What does the word punctilious mean?

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Increase your vocabulary and you’ll make your writing much more precise. That’s why I provide a word of the week. Today’s word: punctilious…

In a riveting novel, a young nun is sent by the Vatican to investigate allegations of misconduct at a Catholic school in Iceland.

Titled The Sacrament, the book is written by Olaf Olafsson, an Icelandic businessman and writer best known for his leadership in the creation of the PlayStation video game console.

In addition to giving me a terrific story, Olafsson also gave me my word of the week, punctilious. Here is how he used it:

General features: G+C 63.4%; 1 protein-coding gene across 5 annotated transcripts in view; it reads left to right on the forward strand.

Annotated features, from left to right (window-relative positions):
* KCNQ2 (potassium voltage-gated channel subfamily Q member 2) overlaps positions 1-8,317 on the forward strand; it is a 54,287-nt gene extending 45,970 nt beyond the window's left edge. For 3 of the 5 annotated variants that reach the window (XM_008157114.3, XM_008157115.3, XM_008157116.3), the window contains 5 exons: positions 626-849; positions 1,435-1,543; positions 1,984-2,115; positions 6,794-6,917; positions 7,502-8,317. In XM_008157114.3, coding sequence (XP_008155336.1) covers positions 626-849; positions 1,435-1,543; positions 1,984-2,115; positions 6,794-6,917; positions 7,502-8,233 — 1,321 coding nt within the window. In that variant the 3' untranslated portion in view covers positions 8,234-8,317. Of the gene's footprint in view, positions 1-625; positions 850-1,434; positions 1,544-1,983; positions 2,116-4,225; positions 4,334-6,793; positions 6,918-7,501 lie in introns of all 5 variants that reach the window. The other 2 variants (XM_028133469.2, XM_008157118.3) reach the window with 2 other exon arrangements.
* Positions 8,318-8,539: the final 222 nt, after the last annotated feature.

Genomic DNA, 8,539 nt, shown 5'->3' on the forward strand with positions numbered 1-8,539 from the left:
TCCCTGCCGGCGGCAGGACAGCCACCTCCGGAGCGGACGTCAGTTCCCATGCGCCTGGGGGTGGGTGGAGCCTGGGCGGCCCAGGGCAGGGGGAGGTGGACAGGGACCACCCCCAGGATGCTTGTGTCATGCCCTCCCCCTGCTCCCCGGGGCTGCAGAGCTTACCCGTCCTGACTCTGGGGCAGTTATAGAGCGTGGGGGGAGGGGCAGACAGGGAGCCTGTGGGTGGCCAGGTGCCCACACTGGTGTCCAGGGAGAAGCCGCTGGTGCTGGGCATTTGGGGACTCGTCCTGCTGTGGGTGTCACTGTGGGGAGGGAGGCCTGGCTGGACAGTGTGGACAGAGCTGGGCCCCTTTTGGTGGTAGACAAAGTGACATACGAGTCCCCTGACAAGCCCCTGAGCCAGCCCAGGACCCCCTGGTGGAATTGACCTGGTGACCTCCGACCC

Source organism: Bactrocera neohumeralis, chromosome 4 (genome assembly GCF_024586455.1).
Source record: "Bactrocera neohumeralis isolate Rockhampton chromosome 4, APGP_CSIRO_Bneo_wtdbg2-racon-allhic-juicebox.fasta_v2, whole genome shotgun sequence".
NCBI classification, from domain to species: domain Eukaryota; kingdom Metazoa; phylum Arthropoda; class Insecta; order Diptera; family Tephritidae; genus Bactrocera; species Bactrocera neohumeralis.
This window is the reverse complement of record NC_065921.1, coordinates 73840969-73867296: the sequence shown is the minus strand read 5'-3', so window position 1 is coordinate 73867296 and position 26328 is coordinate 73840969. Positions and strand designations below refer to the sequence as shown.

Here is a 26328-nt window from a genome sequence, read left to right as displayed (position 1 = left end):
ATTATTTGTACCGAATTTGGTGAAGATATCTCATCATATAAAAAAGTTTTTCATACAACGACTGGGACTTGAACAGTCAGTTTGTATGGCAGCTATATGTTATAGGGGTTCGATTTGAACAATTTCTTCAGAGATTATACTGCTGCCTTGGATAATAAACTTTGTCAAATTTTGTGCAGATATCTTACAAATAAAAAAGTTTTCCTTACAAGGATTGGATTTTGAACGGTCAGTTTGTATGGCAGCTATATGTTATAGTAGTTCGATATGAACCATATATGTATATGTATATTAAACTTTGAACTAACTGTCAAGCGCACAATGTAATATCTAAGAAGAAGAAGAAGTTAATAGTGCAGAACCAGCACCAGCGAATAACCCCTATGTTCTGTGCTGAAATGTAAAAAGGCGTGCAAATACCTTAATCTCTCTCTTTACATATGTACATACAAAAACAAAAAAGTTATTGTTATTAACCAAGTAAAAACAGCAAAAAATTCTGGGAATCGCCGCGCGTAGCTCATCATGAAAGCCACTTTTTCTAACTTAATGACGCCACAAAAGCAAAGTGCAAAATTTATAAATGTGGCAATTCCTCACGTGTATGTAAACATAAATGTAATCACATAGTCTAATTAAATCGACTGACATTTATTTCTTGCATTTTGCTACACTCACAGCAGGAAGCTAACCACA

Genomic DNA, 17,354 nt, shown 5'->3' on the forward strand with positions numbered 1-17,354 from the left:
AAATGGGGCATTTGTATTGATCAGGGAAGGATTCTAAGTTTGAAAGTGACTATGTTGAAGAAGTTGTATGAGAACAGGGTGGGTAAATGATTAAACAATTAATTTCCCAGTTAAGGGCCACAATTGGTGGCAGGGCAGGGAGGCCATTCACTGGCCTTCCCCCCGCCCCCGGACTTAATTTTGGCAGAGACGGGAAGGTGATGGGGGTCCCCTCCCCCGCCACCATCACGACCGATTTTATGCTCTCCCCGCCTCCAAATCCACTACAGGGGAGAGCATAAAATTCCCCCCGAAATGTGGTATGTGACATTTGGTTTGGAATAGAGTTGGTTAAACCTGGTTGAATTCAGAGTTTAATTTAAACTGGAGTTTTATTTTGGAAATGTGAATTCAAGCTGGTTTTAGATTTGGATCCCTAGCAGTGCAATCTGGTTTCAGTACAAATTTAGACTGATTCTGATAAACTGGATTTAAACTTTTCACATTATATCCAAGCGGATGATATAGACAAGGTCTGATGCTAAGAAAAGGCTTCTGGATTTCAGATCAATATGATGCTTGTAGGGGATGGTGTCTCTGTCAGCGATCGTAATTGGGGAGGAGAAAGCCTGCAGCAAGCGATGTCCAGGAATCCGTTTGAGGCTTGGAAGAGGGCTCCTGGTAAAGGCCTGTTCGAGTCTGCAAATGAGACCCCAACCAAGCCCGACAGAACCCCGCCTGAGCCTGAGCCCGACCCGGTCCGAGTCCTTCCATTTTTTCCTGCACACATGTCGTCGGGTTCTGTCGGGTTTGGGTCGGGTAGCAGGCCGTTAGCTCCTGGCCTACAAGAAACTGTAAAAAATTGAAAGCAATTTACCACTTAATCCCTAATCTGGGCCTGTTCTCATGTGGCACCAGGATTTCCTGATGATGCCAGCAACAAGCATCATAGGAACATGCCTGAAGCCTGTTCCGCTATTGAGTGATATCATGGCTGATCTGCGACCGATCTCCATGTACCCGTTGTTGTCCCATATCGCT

I found it amusing how punctilious Páll could be.

I had the vague notion the word meant something like “pretentious.” I was almost right. In fact, it means showing great attention to detail or correct behaviour.

Use of the word dates back to the 1630s, and probably originates from the Italian puntiglioso, from puntiglio “fine point,” which in turn comes from the French pointille, also meaning “point.”

Use of the word started to decline in  1831 although started to revive again (albeit at a dramatically lower level) in 2003.

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